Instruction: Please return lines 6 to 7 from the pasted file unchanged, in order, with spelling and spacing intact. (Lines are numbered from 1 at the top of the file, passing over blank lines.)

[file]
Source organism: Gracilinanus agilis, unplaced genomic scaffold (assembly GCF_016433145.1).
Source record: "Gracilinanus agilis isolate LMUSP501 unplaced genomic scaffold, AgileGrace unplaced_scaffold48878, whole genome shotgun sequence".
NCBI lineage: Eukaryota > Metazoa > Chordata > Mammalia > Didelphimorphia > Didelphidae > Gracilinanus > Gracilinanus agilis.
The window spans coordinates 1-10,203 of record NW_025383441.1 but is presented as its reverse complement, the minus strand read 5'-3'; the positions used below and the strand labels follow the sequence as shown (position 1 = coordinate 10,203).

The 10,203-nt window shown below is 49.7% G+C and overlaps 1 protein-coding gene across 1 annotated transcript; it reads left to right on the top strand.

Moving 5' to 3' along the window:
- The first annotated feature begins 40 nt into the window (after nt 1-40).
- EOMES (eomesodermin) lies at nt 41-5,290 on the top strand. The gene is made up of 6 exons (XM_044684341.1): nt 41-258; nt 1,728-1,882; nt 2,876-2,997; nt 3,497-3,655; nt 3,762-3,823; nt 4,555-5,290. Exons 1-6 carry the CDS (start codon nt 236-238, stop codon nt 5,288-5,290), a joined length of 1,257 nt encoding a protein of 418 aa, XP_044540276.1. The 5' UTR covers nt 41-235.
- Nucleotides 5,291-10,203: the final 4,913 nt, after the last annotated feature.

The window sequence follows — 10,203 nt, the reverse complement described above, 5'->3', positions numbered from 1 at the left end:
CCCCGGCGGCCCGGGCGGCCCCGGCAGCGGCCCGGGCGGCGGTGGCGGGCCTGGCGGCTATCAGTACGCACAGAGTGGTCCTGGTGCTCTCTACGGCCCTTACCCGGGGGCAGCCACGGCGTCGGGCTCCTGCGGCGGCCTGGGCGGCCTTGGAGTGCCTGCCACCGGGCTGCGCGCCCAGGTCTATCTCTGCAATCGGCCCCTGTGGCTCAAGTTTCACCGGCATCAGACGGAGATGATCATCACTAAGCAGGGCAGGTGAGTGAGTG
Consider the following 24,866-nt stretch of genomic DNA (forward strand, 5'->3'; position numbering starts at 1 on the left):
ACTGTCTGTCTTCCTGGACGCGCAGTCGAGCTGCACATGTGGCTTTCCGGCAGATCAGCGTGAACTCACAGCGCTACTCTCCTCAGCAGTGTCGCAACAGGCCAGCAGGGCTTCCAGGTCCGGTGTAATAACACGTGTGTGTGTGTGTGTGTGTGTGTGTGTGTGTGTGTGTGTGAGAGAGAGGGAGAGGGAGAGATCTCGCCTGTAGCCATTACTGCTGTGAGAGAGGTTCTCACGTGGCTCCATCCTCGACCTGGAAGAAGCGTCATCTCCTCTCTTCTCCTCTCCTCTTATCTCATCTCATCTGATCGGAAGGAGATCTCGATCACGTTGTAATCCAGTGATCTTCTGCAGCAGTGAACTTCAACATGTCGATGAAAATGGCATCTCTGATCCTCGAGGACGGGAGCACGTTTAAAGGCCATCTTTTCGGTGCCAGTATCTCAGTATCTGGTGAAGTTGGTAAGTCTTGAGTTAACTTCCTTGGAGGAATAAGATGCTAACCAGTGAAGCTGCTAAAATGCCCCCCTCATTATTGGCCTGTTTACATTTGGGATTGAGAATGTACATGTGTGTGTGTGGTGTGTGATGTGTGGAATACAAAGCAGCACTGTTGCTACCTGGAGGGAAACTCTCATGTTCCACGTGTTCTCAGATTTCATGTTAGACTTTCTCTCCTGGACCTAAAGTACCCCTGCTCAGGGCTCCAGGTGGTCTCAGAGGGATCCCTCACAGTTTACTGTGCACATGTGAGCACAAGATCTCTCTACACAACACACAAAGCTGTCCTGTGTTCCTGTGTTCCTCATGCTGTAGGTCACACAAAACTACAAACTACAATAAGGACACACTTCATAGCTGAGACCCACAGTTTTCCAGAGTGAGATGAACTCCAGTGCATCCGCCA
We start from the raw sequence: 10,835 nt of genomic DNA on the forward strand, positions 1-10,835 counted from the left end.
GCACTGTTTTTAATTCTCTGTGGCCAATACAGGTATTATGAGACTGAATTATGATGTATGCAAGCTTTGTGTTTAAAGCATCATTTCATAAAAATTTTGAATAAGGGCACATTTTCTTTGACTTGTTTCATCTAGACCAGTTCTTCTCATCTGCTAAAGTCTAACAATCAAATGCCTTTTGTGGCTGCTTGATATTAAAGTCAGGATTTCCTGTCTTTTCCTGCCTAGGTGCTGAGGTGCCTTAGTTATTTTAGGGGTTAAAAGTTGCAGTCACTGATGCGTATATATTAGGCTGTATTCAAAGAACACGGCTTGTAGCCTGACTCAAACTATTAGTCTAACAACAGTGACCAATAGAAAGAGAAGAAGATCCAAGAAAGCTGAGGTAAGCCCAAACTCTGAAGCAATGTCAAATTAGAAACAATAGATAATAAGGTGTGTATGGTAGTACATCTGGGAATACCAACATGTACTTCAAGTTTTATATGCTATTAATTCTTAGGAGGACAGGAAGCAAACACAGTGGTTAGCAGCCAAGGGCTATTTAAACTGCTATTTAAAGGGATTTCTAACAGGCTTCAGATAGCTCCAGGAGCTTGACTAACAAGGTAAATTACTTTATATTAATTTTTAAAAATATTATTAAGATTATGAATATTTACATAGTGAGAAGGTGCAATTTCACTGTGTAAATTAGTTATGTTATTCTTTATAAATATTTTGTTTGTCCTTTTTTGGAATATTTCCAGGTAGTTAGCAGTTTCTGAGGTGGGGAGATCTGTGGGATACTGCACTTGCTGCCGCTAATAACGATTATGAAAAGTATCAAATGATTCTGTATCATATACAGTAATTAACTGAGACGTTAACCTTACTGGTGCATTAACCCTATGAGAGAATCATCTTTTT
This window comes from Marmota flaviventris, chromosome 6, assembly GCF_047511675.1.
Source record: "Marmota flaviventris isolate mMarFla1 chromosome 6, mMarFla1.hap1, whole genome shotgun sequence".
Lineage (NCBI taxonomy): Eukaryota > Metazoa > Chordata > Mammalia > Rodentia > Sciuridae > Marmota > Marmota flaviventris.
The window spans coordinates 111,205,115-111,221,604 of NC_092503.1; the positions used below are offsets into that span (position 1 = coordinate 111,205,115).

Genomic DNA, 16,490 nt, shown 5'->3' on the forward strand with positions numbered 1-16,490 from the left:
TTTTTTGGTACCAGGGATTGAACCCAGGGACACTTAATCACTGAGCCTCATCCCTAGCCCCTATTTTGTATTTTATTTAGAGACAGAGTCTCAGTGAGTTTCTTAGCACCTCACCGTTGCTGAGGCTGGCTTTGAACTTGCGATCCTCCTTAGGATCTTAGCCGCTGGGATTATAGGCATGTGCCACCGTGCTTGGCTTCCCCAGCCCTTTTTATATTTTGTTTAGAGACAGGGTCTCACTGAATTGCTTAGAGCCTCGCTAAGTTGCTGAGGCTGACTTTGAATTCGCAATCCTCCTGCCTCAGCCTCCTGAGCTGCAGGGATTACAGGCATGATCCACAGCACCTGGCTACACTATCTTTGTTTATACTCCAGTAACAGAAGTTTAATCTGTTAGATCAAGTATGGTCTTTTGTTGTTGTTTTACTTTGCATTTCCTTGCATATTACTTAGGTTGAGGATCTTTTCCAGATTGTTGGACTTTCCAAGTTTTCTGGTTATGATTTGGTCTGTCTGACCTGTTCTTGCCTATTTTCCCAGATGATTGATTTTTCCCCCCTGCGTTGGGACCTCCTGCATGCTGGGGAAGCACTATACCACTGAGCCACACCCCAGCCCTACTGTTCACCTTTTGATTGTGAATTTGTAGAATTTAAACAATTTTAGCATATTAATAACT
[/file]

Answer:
Moving 5' to 3' along the window:
- The first annotated feature begins 40 nt into the window (after nt 1-40).